Friday, March 1, 2013

Sore loser


How does one teach a child to be a graceful loser?  I am clearly failing at it, as evidenced by the fact that my daughter bursts into tears and has a dramatic meltdown any time she loses a game. This morning I went to her school to participate in a "Math and Muffins" event.  Parents gathered in the gym and then headed into the classrooms to sit with their child(ren). One of A's friends didn't have a parent present, so we invited her to join us.  We had a deck of playing cards and some instructions for playing a couple of simple addition and subtraction games.  Since the games were mostly intended for two people, I let A and her friend play. I dealt the cards and then watched them playing the math games. You and I both know I was really just there for the muffin.  However, it turned out to be a mini muffin, which was tragic.

Things seemed to be going pretty well until my daughter lost two games in a row. She blamed her friend, alleging that her friend had made up the rules and then changed them as they went along. I witnessed both of them blatantly cheating and changing rules, so I'm not sure what the problem is. All I know is that I had a teary kid on my hands. Her friend suggested that they just get some markers and color instead.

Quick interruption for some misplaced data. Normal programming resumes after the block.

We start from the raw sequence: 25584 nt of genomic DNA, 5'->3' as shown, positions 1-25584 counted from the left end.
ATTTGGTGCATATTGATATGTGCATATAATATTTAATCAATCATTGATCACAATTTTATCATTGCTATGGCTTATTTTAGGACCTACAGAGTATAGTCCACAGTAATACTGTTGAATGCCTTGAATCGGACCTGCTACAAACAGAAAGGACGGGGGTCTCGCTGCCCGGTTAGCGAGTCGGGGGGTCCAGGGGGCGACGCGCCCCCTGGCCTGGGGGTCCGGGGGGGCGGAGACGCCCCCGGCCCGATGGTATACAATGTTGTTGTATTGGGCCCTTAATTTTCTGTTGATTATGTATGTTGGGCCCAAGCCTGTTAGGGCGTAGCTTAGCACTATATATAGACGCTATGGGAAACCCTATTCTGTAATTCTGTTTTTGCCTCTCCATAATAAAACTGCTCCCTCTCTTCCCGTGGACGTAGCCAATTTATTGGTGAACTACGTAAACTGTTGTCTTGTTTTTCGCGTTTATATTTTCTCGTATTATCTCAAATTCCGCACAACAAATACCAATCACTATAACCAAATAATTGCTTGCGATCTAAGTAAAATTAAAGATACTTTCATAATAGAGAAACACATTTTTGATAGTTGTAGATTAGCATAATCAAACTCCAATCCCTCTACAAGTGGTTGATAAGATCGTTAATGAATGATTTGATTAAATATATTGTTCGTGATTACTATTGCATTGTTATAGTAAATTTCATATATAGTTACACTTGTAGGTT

I really don't know how to encourage her not to get so upset about losing. I've suggested that she just say, "Oh well, maybe next time!" When I play games with her and she wins, she does so "fair and square."  I do not let her win. The only exception is that when she was younger, I would usually rig the Candyland deck to let her win. As any parent will tell you, if you don't rig the deck, Candyland can go on for DAYS. Generally speaking, though, I don't go out of my way to let her win. I feel like it's good for her to lose sometimes. She just needs to find a way to cope with losing that doesn't involve copious tears.

My personal go-to strategy?  Talking smack about the other player. When I am losing at Words with Friends (which happens a lot), my usual tactic is to imply that my opponent:
  • is making up words that do not exist  ("Oh yeah? Use that in a sentence, you word-maker-upper, you!")
  • is probably mentally ill
  • was born to parents who were not married at the time of his/her birth
  • is just getting lucky
See, talking smack about your opponent deflects the I-am-losing vibe and makes it more fun, right?  

On second thought, maybe I should not be the one to teach my daughter about good sportsmanship.

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